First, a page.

Using a language model, such as language model 10 as shown in FIGS. 1 and 2, the computing device classifies input string 22A into a category based on a string pattern. This string pattern could either be a literal character match or a regular expression match. In the example of FIG. 4B, the input string is no longer classified into the “generic numbers” category due to the addition of the ‘:’ character, as received by input gesture 16B. The category has now updated to a “time” category in the language model, as a number between 0 and 23 followed by a colon is typically seen as a time input. As such, using the language model, the three candidate character strings 18A-18C that are displayed in user interface 14 are the three candidate character strings with the highest probabilities based on the language model and the category of “time”. Since input string 22A is not a completed time, the candidate character strings are strings that could be used to complete the time input. In the example of FIG. 4B, the top three candidate character strings 18A-18C for this case are the string completions of “30,” “00,” and “45,” although these strings could be changed by differences in the language model used. Candidate character string 18B is the candidate character string with the highest probability of being chosen, in this example, and may be displayed in suggested candidate character string 22B in edit region 20 accordingly.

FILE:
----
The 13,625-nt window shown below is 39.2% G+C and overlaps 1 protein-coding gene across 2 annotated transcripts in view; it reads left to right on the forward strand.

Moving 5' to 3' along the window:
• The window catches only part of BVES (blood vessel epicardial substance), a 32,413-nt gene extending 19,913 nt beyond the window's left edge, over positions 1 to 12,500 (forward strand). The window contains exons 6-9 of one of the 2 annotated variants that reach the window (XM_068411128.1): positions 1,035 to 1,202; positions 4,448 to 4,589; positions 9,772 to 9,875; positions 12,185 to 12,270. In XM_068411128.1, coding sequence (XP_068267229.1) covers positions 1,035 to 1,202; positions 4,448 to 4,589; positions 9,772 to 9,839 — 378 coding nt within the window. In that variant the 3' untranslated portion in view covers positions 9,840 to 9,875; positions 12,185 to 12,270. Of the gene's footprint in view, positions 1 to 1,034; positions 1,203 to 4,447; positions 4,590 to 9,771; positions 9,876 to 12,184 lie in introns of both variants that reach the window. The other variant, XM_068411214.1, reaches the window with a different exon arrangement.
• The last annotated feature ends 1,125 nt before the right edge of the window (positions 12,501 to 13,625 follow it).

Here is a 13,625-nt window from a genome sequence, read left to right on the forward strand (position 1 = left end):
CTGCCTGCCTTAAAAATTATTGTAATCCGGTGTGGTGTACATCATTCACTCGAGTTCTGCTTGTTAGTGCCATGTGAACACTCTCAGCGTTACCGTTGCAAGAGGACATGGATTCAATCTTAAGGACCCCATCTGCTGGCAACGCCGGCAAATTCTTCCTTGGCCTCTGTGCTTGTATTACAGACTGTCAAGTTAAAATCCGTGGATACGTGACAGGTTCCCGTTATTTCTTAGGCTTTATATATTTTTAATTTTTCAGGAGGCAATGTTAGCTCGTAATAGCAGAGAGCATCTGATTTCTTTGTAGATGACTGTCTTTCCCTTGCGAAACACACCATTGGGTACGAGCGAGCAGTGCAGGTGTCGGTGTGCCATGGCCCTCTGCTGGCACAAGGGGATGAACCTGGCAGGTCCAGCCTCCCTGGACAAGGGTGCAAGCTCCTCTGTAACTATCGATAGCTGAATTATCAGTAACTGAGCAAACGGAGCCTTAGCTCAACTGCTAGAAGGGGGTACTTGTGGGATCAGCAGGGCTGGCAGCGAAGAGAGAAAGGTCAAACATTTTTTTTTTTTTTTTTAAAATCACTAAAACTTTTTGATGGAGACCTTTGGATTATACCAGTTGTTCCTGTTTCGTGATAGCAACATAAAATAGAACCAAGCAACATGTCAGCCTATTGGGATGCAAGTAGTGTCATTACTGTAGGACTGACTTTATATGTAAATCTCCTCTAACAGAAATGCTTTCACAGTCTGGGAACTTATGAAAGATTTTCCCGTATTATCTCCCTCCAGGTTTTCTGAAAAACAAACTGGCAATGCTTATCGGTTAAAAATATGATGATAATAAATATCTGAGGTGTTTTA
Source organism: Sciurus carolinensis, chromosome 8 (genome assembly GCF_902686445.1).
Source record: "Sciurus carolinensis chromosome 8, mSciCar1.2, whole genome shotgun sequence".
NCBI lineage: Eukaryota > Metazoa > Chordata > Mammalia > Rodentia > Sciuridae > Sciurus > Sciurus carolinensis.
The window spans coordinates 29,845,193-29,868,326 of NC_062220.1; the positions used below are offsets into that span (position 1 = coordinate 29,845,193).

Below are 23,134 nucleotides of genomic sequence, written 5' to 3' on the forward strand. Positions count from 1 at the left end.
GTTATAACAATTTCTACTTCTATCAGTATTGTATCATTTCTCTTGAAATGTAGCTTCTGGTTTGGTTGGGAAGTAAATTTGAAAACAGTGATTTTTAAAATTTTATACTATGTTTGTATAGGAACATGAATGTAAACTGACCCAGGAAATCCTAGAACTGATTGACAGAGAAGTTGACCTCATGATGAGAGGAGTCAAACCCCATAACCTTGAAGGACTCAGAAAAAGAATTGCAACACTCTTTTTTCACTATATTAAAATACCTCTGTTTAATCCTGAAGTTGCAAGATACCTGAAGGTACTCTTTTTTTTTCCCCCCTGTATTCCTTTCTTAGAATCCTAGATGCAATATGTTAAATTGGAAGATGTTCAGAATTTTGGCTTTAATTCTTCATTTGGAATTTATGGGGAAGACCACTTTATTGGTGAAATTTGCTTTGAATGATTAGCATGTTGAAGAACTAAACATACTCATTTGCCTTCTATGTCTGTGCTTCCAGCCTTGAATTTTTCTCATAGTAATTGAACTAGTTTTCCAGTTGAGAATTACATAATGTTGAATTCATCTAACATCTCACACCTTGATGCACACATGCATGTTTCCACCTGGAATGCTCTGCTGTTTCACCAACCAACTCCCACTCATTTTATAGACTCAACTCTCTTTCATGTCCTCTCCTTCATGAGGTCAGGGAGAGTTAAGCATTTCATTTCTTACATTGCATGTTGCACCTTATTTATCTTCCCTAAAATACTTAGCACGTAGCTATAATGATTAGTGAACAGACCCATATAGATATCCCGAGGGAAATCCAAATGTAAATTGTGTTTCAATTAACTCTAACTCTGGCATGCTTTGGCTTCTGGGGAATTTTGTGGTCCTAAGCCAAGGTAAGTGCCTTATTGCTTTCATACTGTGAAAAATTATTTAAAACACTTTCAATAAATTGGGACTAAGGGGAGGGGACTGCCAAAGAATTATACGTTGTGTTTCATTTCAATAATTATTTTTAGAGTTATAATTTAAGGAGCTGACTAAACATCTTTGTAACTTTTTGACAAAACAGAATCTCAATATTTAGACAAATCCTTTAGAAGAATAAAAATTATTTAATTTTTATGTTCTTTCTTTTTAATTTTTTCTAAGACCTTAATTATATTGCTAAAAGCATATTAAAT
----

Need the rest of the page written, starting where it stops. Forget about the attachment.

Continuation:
In FIG. 4C, the next characters in the input sequence are received by input gestures 16C and 16D. In the example of FIG. 4C, the input gesture 16C indicates that the character ‘3’ will be input, followed by input gesture 16D which indicates that the character ‘0’ will be input. As such, the characters ‘3’ and ‘0’ are displayed on the screen, in addition to the characters “5:” as received by input gestures 16A and 16B, as input string 22A.